If your buyer’s agent is earning full commission (meaning you aren’t receiving a buyer agent commission rebate) and your deal size is large enough, you might consider asking your buyer’s agent to proactively reach out to agents in their network asking whether they have a pocket listing, or an upcoming listing that fits your search criteria.
What are Pocket Listing Commissions?
Pocket listing commissions are typically no different than the commissions brokers will charge for a traditional listing. Remember that brokers will still have to compensate buyers’ agents, and virtually all buyers will come from buyers’ agents if you’re doing a pocket listing. And buyers’ agents will expect to be compensated fairly, and to be paid a standard buyer agent fee.
What this means is you’ll still have to pay the typical real estate commission in NYC of 6% of the sale price, which will be split equally between the buyer’s agent and the listing agent. In instances where the listing agent finds a direct buyer, the listing agent will expect to collect both sides of the commission.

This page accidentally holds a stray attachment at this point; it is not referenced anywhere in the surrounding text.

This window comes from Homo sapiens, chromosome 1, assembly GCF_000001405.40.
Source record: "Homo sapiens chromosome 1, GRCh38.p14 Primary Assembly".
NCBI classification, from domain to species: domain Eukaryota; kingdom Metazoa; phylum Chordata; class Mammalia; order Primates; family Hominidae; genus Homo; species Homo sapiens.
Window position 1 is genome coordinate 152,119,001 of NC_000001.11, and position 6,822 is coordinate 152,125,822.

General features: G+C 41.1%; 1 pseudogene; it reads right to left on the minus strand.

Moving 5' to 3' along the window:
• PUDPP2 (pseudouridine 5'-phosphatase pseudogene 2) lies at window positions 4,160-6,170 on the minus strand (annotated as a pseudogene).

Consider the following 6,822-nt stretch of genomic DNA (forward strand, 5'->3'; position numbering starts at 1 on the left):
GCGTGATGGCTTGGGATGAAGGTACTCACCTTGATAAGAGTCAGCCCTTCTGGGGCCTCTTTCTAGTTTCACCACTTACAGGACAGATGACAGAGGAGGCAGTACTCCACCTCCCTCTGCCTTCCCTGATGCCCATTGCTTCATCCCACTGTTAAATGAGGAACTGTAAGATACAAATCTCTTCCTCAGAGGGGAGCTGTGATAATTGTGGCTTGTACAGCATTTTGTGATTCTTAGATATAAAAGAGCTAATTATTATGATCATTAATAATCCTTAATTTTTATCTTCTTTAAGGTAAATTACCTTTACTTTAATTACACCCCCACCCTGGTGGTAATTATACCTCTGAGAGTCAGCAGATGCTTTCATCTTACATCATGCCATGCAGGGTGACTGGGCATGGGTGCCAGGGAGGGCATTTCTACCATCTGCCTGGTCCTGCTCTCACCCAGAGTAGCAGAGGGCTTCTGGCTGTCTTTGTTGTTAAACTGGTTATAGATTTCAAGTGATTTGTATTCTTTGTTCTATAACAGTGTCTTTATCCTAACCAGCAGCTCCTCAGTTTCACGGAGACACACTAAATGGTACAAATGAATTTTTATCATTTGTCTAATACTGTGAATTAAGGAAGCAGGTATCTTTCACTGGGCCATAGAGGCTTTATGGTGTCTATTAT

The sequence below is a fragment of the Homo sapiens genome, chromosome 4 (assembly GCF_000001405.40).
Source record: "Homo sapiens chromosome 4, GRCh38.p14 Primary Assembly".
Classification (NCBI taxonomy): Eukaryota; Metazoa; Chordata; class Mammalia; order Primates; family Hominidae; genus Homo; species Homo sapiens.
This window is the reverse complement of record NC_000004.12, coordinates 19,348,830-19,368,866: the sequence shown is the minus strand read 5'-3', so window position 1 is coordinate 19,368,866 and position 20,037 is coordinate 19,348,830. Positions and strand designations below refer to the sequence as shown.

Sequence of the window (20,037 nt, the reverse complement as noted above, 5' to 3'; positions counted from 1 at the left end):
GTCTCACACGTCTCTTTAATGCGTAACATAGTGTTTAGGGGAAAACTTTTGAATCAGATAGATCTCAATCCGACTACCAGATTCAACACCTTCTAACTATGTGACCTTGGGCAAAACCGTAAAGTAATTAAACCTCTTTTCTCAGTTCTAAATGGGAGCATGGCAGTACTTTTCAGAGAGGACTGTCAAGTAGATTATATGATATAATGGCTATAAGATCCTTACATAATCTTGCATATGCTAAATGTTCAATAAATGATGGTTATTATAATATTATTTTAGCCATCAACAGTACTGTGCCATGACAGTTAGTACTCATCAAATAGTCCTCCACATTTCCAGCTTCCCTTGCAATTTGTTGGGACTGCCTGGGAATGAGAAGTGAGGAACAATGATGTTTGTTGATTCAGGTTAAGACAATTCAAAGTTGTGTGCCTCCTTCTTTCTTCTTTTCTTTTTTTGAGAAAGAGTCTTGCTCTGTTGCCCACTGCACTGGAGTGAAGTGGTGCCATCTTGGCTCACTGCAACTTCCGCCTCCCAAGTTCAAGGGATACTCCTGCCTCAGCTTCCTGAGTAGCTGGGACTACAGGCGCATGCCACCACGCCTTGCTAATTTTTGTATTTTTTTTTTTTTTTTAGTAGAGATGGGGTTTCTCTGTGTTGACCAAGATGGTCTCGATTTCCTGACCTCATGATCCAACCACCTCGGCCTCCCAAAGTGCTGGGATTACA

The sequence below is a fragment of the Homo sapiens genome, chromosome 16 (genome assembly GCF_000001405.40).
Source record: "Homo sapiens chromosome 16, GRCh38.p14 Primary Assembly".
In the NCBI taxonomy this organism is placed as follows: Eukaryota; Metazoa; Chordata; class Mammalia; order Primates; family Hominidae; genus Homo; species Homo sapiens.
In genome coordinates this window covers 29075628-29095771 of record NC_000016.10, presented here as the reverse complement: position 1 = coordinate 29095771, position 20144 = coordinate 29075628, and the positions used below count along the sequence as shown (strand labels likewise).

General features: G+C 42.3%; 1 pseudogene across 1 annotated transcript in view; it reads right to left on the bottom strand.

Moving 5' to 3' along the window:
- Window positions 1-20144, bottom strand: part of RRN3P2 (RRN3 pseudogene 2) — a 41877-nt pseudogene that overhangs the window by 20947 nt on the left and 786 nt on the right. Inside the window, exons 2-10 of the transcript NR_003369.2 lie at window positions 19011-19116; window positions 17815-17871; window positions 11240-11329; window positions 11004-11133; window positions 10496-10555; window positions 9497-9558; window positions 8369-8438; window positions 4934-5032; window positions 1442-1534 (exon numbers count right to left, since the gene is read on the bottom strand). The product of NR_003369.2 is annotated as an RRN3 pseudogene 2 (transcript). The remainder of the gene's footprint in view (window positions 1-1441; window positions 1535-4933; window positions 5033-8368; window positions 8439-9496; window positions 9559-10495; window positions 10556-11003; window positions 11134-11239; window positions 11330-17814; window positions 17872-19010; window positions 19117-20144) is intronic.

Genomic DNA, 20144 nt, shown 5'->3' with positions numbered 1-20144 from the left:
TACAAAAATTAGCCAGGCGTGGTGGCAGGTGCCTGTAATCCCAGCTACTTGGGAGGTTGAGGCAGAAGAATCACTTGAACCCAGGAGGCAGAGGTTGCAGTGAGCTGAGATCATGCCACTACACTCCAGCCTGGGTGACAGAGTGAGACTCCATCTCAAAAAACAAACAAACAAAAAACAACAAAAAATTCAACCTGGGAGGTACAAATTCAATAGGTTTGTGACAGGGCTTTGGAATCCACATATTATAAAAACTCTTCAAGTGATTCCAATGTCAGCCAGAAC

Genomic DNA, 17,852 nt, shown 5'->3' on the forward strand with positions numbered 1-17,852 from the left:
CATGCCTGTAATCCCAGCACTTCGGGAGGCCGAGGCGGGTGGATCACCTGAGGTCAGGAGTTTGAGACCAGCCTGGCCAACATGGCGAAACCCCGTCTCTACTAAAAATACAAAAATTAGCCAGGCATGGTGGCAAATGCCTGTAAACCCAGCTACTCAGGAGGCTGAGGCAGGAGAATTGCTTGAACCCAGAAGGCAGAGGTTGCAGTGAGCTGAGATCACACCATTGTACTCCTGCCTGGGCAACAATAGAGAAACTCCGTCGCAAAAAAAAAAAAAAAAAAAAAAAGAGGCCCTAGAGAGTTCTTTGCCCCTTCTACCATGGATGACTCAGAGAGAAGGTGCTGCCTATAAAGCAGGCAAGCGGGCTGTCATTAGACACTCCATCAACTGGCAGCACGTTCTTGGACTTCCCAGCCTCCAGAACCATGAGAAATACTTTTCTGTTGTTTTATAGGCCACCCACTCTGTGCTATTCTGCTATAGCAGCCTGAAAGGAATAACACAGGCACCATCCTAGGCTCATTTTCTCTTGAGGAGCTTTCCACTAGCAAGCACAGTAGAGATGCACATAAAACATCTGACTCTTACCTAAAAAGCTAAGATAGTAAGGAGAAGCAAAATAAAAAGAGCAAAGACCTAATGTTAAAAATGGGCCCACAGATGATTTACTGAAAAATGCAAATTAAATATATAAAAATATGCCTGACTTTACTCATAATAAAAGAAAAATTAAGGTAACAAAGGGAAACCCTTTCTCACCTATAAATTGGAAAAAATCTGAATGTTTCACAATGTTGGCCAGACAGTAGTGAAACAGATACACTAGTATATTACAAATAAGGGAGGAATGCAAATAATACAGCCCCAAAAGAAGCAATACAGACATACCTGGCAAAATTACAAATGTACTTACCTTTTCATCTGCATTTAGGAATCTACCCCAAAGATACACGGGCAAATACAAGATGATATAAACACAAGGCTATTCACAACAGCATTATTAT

The rationale for this is the direct buyer is worth 3% on any other listing, and the listing agent could have helped the buyer agent buy another listing and earn 3%. As a result, the listing agent shouldn’t be disincentivized for bringing a direct buyer to his or her own listing!
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Disclosure: Hauseit and its affiliates do not provide tax, legal or accounting advice. This material has been prepared for informational purposes only, and is not intended to provide, and should not be relied on for, tax, legal or accounting advice. You should consult your own tax, legal and accounting advisors before engaging in any transaction.